Pfizer Provides U.S. Regulatory Update on Prevnar 13(R) for Use in Adults 50 Years and Older

FDA Extends Review Time of Supplemental Application by 90 Days

NEW YORK, Jul 29, 2011 (BUSINESS WIRE) -- Pfizer Inc PFE +0.50% today announced that the U.S. Food and Drug Administration (FDA) has issued a 90-day extension to the action date for the Company's supplemental Biologics License Application (sBLA) for use of Prevnar 13(R), (Pneumococcal 13-valent Conjugate Vaccine [Diphtheria CRM197 Protein]) in adults aged 50 and older. This extends the review period to January 2012. The extension is due to additional data that Pfizer elected to submit from two studies that were part of the original sBLA. These data, which are derived from an additional immune response assay method, were submitted to support the FDA in its evaluation of the concomitant use of Prevnar 13 and trivalent inactivated influenza vaccine (TIV). The FDA considered this data submission to be a major amendment to the filing.

Prevnar 13 is under review for active immunization of adults 50 years of age and older for the prevention of pneumococcal disease (including pneumonia and invasive disease) caused by the 13 Streptococcus pneumoniae (S. pneumoniae) serotypes in the vaccine.

"We are working closely with the FDA on its review," says Emilio Emini, PhD, chief scientific officer, Vaccine Research, Pfizer. "We remain confident that our application supports the approval of Prevnar 13 in adults aged 50 and older."

Prevnar 13 was approved for use in infants and young children in Europe in December 2009 and in the U.S. in February 2010. It is currently approved for that use in more than 100 countries.

Pfizer's application to the FDA is based on six Phase 3 studies involving approximately 6,000 subjects. To date, the Company has submitted regulatory applications for use of Prevnar 13 in adults aged 50 and older in more than 40 countries. Earlier this year, Prevenar 13*, as it is known in most countries outside the U.S., was approved in Colombia, the Philippines and Thailand for use in adults aged 50 and older.

Pneumococcal Disease

Pneumococcal disease (PD) is a group of illnesses caused by the bacterium S. pneumoniae, also known as pneumococcus. PD includes invasive infections such as meningitis and bacteremic-pneumonia, as well as non-invasive infections, such as non-bacteremic pneumonia. PD is a major cause of morbidity and mortality in adults worldwide.

In the U.S., pneumococcal pneumonia is the most common community-acquired bacterial pneumonia. Up to 5.6 million community acquired pneumonia (CAP) cases per year are reported in the U.S., of which 1.1 million, or 20 percent, require hospitalization.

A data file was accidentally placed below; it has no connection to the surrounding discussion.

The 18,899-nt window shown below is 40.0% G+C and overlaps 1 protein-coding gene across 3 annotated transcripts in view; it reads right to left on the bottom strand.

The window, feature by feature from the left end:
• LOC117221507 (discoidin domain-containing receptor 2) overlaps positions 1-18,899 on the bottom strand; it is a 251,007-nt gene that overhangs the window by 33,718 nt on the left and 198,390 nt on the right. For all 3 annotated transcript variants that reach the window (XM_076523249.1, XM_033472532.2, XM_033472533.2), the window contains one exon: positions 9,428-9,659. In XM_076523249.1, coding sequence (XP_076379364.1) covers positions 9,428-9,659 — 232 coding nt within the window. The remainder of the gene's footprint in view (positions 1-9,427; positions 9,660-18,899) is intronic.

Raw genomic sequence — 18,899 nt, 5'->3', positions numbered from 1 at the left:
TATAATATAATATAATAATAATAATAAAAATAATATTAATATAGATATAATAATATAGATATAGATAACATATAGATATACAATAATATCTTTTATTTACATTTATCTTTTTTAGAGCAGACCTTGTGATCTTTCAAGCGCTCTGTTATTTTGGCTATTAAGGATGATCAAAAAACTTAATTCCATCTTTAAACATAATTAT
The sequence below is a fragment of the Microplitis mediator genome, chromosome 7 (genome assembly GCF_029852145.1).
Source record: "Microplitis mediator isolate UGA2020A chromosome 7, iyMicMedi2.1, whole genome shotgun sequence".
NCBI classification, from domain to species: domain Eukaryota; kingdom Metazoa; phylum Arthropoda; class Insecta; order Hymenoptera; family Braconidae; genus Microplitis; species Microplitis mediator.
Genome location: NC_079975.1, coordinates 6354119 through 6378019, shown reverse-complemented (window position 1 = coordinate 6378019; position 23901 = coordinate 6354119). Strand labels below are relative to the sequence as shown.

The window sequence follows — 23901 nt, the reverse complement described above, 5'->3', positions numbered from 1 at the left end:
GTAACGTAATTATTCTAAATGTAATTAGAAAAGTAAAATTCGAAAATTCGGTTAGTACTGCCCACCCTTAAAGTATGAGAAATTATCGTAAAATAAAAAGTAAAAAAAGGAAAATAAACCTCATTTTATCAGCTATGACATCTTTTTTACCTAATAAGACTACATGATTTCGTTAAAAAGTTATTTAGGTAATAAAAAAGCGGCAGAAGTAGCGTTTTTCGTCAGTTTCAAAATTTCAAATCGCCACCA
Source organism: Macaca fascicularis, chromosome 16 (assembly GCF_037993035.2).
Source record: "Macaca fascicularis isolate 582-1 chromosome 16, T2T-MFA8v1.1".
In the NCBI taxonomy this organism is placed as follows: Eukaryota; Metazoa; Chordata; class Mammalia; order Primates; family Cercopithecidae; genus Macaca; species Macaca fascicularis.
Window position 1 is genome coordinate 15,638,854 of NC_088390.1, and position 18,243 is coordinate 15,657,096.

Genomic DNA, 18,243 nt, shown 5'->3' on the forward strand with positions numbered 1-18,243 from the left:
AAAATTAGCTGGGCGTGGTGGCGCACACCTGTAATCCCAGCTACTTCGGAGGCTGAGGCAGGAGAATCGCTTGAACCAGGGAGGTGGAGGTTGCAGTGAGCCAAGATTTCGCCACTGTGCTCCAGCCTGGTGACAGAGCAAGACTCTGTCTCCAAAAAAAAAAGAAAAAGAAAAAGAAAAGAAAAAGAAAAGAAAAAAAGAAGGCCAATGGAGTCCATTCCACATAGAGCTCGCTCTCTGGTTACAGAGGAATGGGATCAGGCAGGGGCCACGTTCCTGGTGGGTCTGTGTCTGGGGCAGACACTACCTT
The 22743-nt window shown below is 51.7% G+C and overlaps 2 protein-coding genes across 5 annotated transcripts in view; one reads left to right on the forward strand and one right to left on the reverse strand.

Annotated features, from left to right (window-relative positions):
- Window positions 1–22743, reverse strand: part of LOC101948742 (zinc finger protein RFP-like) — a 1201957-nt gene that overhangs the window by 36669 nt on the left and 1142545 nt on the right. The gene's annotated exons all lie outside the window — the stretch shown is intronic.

Indication for Prevnar 13 for Pediatric Use in the United States

In the United States, Prevnar 13 is a vaccine approved for use in children 6 weeks through 5 years of age (prior to the sixth birthday). Prevnar 13 is indicated for active immunization for the prevention of invasive disease caused by 13 serotypes of S. pneumoniae (1, 3, 4, 5, 6A, 6B, 7F, 9V, 14, 18C, 19A, 19F, and 23F). Prevnar 13 is also indicated for the prevention of otitis media (ear infection) caused by seven serotypes of S. pneumoniae (4, 6B, 9V, 14, 18C, 19F, and 23F). No efficacy data for ear infections are available for serotypes 1, 3, 5, 6A, 7F, and 19A.
Prevnar 13 is not indicated for the prevention of pneumonia in the United States.

Important Safety Information for Prevnar 13 for Pediatric Use in the United States

Prevnar 13 should not be given to anyone with a severe allergic reaction to any component of Prevnar 13, Prevnar, or any diphtheria toxoid--containing vaccine.

Prevnar 13 may not protect all individuals receiving the vaccine. Protection against ear infections is expected to be less than that for invasive disease.

Children with weakened immune systems may have a reduced immune response to Prevnar 13.

A temporary pause of breathing following vaccination has been observed in some infants born prematurely.

The most commonly reported serious adverse events include bronchiolitis (an infection of the lungs) (0.9%, 1.1%), gastroenteritis (inflammation of the stomach and small intestine) (0.9%, 0.9%), and pneumonia (0.9%, 0.5%) for Prevnar 13 and Prevnar, respectively.

The most common side effects are redness, swelling and tenderness at the injection site, fever, decreased appetite, irritability, increased sleep, and decreased sleep. Any side effects associated with the vaccination should be reported to your child's health care provider.

Ask your child's health care provider about the risks and benefits of Prevnar 13. Only a health care provider can decide if Prevnar 13 is right for your child.

For full product and prescribing information for Prevnar 13 in the U.S., please click here.

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DISCLOSURE NOTICE: The information contained in this release is as of July 29, 2011. Pfizer assumes no obligation to update forward-looking statements contained in this release as the result of new information or future events or developments.

This release contains forward-looking information that involves substantial risks and uncertainties regarding a potential indication for Prevnar 13 for use in adults in various markets, including the U.S., and the potential benefits of Prevnar 13. Such risks and uncertainties include, among other things, the uncertainties inherent in research and development; whether and when the FDA and regulatory authorities in other jurisdictions will approve applications that have been or may be submitted for this potential indication and their decisions regarding labeling and other matters that could affect its availability or commercial potential; and competitive developments.

A further description of risks and uncertainties can be found in Pfizer's Annual Report on Form 10-K for the fiscal year ended December 31, 2010 and in its reports on Form 10-Q and Form 8-K.